“They’re totally hemmed in now,” Ferguson said of the chimps at Kibale. “It’s a very human kind of situation: a population that’s growing, that can’t go anywhere, is beginning to run down its resources.” The Ngogo chimp community, the one Watts reported on, is gigantic for a chimp community, he added; researchers have estimated its membership at more than 150.
If modern civilization is pushing chimps to do battle with each other, it wouldn’t be a totally unprecedented finding. It would fit a widely believed theory that war is basically a product of modern civilization. This view, first popularized by the French philosopher Jean-Jacques Rousseau in the mid-1700s, got a boost in 2002, when new research suggested Native Americans had been more peaceful before Europeans landed in America than afterward.
Anthropologists at the University of California at Santa Barbara and Ohio State University examined more than 5,000 Native American skeletons and found that those from after Christopher Columbus landed in the New World showed a rate of traumatic injuries more than 50 percent higher than those from before. Some researchers speculated that the increased violence evident in the bones might have stemmed from such factors as disputes over access to Western goods and weapons, and White people’s expansion forcing once-separate groups of natives together.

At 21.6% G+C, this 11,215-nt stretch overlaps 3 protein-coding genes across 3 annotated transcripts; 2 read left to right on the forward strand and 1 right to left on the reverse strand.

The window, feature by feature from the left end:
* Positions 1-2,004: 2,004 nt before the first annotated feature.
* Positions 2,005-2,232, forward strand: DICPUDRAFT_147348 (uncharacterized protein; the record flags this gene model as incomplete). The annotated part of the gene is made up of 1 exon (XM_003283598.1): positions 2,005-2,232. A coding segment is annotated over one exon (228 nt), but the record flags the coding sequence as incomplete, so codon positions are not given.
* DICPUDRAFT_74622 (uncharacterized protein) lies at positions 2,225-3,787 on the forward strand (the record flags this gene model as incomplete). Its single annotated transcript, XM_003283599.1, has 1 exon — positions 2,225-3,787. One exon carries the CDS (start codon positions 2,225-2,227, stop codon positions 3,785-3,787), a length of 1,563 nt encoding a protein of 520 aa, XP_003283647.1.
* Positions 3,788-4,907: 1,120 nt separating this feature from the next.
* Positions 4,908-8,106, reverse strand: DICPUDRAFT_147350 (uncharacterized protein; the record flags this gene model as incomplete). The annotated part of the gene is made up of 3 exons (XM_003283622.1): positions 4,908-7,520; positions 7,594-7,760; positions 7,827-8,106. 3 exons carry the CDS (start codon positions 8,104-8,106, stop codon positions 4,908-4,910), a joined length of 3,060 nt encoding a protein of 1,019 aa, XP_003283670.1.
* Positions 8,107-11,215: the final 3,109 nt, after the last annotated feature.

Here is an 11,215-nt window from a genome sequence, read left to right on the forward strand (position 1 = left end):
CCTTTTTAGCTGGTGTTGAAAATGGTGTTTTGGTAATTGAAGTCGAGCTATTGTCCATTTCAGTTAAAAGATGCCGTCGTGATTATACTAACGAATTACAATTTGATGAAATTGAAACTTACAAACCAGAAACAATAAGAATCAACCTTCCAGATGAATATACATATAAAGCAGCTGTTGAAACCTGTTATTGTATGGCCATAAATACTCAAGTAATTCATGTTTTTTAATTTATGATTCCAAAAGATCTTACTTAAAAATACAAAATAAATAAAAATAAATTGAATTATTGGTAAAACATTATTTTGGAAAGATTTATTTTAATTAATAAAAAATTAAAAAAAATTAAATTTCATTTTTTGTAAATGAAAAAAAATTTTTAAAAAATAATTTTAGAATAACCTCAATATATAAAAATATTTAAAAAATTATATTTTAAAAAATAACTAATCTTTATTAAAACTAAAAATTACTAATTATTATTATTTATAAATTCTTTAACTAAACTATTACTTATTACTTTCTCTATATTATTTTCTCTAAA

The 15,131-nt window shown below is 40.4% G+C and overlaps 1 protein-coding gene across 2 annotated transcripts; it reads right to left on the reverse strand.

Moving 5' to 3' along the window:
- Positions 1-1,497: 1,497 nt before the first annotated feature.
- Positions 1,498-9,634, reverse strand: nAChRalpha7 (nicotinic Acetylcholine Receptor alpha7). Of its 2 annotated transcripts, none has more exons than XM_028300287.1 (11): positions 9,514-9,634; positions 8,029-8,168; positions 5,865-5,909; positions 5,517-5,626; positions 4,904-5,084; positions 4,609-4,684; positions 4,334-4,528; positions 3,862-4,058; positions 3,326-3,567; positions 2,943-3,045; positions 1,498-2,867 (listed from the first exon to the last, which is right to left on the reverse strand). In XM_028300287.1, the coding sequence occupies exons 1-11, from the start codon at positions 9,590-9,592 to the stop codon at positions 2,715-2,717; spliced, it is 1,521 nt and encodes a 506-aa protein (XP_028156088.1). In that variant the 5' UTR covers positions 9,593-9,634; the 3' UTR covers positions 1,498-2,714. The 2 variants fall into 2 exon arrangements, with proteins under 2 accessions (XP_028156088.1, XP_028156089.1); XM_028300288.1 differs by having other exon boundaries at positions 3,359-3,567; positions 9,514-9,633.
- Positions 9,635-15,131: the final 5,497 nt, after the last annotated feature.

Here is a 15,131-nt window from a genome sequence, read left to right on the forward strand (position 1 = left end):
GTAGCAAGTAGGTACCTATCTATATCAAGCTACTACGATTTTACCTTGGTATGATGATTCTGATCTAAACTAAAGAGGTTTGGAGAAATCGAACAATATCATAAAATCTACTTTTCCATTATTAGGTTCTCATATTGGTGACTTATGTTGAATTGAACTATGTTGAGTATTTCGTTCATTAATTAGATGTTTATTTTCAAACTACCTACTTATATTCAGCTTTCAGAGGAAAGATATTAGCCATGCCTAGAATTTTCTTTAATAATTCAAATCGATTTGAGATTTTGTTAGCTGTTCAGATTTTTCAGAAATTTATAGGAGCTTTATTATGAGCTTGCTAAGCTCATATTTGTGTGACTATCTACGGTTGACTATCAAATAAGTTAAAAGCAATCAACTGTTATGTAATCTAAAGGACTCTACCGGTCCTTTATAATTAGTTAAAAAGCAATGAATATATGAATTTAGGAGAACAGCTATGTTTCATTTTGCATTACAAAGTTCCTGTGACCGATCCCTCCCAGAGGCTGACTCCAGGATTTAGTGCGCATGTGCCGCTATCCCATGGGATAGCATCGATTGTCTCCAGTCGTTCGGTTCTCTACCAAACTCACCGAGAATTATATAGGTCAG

Regardless of these findings, chimpanzee researchers dispute the claim that modern man’s intrusions are the main culprits in chimp infighting.
The Kibale park covers more than 700 square kilometers, and the chimps in it multiply as rapidly or slightly more than average, suggesting resources are ample, Wrangham argued. “They actually seem to be very well off in terms of their food supply.”
He also dismissed Ferguson’s idea that researchers are counting too many unconfirmed disappearances as killings. Two-thirds of the 49 killings documented to date were either directly seen, he said, or inferred from clear evidence such as chimps prancing around a brutalized corpse. Only the remaining 11 are classified as suspicious disappearances.
Some researchers have also disputed the balance-of-power hypothesis on grounds that mutual killing among animals besides chimps and humans is rare. None has been found among
bonobos, apes more closely related to chimps than humans are.
Wrangham argues that this may be because only particular social structures, such as a combination of social communities with small and frequently changing subgroups, make slaying an easy option. “It is a finely tuned strategy,” he said, “used, on occasion, when killers are able to kill at very low risk to themselves.”
Send us a comment
on this story, or send
it to a friend